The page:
16. The mucous coat is the seat of some of the most important functions of the economy ; in the lungs, of respiration ; in the stomach, of digestion; and in the mouth and nose, of taste and smell, etc, and forms, with scarcely an exception, a continuous whole. That portion which lines the eyes and eye lids, is connected with that which lines the nostrils, by means of the nasal canal; while that which lines the mouth, meets in the throat with that which comes down from the nose. In the fauces it divides, and while one portion goes down the windpipe into the lungs, the other passes down the esophagus into the stomach, forming a lining for the whole tract of the intestinal canal.

17. Mucous membranes are of a loose, spongy texture, of a reddish colour, and are largely supplied with blood vessels and nerves. They are also numerously supplied with small glandular bodies called mucous glands or folicles. The chief use of these membranes is, to sheath and protect the inner surfaces of the body, as the skin does the outer, and by means of the mucus, with which they are always covered in a state of health, to guard them against the contact of irritating substances.

18. We find a remarkable sympathy existing between all the mucous membranes ; accordingly their diseases, particularly the catarrhal affections, to which they are often subject, are very apt to spread in them. By reason of this sympathy, the state of one part of these membranes may be ascertained by examining another part ; the state of the tongue for example, indicates the condition of that of the stomach and intestinal canal. There is also an extraordinary sympathy between the mucous membranes and the respiratory organs.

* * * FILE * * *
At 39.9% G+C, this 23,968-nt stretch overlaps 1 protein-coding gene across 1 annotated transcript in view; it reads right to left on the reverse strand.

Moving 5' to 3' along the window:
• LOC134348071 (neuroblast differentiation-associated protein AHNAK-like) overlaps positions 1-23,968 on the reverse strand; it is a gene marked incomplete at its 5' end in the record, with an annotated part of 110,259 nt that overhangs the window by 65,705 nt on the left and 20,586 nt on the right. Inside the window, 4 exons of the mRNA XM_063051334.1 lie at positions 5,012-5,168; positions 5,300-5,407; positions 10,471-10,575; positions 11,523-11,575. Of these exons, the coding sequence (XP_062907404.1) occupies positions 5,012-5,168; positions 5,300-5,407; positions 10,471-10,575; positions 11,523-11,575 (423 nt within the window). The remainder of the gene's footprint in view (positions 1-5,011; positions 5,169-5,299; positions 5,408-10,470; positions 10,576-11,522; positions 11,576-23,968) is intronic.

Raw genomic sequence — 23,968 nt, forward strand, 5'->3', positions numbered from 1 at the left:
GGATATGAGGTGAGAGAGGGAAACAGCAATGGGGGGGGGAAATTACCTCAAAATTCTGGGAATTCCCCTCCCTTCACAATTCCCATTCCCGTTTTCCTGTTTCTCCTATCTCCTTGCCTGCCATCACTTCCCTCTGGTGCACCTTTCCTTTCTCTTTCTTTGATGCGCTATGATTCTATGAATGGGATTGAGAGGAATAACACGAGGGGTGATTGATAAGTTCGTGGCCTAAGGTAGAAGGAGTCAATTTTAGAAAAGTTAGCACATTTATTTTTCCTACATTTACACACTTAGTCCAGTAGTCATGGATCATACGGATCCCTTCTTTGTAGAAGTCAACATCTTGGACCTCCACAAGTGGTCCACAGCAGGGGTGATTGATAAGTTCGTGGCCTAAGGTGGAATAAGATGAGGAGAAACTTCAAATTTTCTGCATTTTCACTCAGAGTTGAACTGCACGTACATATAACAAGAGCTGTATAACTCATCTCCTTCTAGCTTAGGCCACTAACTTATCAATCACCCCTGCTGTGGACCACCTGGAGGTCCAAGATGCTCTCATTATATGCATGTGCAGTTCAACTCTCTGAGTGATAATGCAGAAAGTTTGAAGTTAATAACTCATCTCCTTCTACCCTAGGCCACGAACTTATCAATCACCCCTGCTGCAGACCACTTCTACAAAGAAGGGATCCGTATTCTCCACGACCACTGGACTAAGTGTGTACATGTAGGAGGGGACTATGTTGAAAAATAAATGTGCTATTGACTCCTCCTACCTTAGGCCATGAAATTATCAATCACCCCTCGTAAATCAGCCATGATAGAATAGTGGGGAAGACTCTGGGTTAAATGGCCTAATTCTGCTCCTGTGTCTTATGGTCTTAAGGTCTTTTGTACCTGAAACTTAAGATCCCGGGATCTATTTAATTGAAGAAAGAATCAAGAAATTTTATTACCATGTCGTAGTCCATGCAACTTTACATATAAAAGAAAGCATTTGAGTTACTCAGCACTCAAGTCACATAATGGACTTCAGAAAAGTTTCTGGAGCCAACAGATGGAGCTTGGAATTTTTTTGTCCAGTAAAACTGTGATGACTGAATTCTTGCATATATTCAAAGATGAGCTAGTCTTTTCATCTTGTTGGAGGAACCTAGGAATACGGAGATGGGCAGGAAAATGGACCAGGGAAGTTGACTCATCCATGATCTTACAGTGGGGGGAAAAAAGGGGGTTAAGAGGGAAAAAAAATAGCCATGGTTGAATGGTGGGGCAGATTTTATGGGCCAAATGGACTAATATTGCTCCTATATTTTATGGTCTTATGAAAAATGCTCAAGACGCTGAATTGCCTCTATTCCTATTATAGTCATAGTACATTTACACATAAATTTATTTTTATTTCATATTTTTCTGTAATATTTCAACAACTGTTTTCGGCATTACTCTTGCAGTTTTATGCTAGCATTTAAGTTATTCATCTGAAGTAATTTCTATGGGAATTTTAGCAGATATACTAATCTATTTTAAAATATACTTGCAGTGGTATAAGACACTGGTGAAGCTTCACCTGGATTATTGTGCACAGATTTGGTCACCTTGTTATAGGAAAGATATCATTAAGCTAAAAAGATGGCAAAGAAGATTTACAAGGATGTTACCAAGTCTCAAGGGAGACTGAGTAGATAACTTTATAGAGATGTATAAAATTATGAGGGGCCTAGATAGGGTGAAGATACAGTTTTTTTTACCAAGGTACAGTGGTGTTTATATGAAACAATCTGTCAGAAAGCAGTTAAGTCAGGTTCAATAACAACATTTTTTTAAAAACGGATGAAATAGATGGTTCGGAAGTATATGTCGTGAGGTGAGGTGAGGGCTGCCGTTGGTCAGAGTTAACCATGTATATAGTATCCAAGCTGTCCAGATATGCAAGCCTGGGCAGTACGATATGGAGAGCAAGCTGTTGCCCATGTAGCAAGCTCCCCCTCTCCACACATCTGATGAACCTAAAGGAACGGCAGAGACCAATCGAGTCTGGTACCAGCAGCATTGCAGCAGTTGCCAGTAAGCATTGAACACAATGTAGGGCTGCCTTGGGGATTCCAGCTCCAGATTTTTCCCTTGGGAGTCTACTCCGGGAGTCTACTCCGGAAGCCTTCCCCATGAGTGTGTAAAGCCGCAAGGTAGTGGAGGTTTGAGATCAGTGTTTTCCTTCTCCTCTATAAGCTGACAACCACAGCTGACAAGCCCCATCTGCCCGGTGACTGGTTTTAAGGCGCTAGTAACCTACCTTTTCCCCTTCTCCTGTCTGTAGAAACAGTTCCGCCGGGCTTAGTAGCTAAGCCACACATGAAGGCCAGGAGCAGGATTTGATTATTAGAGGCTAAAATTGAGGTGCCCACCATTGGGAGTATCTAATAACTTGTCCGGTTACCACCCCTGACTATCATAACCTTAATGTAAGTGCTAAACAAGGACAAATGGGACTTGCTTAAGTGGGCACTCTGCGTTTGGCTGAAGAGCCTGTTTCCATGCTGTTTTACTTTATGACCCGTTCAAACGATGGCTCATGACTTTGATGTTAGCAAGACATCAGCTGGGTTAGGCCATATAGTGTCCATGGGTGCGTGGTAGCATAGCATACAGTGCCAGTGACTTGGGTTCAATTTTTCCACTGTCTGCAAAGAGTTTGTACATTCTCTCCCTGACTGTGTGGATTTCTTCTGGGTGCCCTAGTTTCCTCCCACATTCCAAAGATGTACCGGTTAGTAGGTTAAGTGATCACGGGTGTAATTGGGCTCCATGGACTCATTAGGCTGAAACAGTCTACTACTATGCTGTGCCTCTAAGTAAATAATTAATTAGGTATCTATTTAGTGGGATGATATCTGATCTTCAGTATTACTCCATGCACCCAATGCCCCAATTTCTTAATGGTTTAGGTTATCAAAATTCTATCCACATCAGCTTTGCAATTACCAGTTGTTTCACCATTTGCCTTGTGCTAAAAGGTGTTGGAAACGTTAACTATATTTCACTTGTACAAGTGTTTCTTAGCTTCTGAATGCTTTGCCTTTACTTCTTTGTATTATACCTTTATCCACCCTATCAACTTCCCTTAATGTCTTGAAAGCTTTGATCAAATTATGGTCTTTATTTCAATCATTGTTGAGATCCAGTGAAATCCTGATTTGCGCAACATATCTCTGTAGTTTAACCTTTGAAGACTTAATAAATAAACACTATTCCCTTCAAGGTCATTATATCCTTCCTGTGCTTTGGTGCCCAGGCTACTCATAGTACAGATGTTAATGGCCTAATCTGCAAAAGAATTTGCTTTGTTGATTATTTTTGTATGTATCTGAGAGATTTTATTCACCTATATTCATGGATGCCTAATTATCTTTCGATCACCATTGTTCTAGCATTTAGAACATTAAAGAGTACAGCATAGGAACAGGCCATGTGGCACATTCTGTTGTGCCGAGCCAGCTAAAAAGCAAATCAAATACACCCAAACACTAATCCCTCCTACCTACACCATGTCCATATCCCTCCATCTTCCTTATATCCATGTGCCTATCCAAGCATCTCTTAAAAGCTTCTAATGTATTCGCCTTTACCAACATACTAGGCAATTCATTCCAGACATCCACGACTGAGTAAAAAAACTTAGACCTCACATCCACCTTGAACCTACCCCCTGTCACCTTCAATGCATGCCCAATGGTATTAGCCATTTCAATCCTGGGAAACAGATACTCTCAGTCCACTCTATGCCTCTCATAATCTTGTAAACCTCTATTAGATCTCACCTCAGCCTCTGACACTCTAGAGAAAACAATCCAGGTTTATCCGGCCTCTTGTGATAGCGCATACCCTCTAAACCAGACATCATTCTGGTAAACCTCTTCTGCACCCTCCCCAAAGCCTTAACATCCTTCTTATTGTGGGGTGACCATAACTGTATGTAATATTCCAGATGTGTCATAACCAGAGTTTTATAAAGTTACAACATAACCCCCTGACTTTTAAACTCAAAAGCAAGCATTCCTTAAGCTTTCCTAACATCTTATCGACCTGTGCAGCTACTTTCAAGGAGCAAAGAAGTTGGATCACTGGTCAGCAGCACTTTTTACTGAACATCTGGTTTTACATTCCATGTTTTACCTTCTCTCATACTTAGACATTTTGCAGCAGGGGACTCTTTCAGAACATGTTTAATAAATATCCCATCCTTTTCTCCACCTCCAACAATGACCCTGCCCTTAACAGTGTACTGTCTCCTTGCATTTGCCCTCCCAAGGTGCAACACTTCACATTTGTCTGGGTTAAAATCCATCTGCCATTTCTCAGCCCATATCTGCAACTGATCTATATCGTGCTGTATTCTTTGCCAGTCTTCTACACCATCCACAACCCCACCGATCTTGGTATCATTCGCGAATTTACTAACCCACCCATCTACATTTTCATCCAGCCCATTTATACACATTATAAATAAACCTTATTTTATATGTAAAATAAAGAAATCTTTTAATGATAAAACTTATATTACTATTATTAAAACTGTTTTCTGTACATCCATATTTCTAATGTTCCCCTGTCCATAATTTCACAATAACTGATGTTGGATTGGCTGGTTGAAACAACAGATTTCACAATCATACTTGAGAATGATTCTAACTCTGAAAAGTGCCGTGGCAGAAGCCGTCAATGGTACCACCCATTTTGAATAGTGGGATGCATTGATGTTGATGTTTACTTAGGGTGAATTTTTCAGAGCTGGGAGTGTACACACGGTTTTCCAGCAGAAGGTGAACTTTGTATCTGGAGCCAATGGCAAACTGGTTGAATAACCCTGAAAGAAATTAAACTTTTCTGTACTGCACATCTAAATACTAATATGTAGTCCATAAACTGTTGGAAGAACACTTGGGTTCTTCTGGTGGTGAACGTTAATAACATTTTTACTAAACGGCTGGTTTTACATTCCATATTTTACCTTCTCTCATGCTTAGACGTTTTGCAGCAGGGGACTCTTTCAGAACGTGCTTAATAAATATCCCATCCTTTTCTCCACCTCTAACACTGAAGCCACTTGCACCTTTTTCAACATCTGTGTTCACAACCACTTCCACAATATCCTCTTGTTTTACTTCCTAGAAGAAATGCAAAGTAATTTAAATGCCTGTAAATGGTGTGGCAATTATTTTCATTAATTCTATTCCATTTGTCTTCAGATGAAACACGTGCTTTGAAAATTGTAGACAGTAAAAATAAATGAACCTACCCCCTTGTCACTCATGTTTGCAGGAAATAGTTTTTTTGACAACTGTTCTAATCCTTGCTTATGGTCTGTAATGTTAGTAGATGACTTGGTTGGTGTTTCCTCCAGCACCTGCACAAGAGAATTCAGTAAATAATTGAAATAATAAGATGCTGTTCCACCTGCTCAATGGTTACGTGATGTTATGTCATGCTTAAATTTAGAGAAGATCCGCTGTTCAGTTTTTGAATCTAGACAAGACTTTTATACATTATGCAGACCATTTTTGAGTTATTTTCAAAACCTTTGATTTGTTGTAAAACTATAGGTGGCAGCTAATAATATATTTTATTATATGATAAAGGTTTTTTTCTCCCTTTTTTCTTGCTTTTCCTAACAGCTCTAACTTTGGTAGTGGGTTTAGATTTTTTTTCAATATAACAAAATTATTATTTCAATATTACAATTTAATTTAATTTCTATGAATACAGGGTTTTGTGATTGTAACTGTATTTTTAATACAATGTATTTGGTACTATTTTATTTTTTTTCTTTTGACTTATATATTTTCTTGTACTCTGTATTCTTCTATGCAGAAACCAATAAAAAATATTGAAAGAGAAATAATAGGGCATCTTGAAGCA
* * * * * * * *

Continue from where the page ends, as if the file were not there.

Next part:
19. Dermoid Membrane

This membrane, called also cutis or skin, is not only directly continuous with the mucous membranes that line the internal passages, but is also analagous in its structure. We see them passing into each other at the orifices of the internal canals, as in the lips, nostrils, eye lids, external ear, etc. We find it varying in thickness according to its situation ; in the face and body being thin and delicate, and on the palms of the hands and soles of the feet, considerably firmer and thicker. The skin is abundantly supplied with blood vessels and nerves; so numerous indeed, that the finest needle cannot enter the skin without piercing many of both, which is proved by the bleeding, as well as the pain which follow.

20. The skin, in man, is made up of four parts, or layers, the cuticle, rete mucosum, corpus papillare, and corium. It is covered externally by the cuticle or epidermis, which is destitute of nerves and blood vessels, insensible, and probably inorganic. It is the cuticle which is raised by the application of a blister, or by a burn or scald. It is supposed to be a secretion from the true skin which concretes on the surface becomes dry, and thus offers protection to the parts beneath, and also serves to prevent excessive absorption or the escape of the fluids by evaporation. It is pierced by little pores, for the passage of hairs, sweat, and the fluids, taken up by absorption, although Humboldt asserts that he could not discover them with a miscroscope which magnified 312,000 times.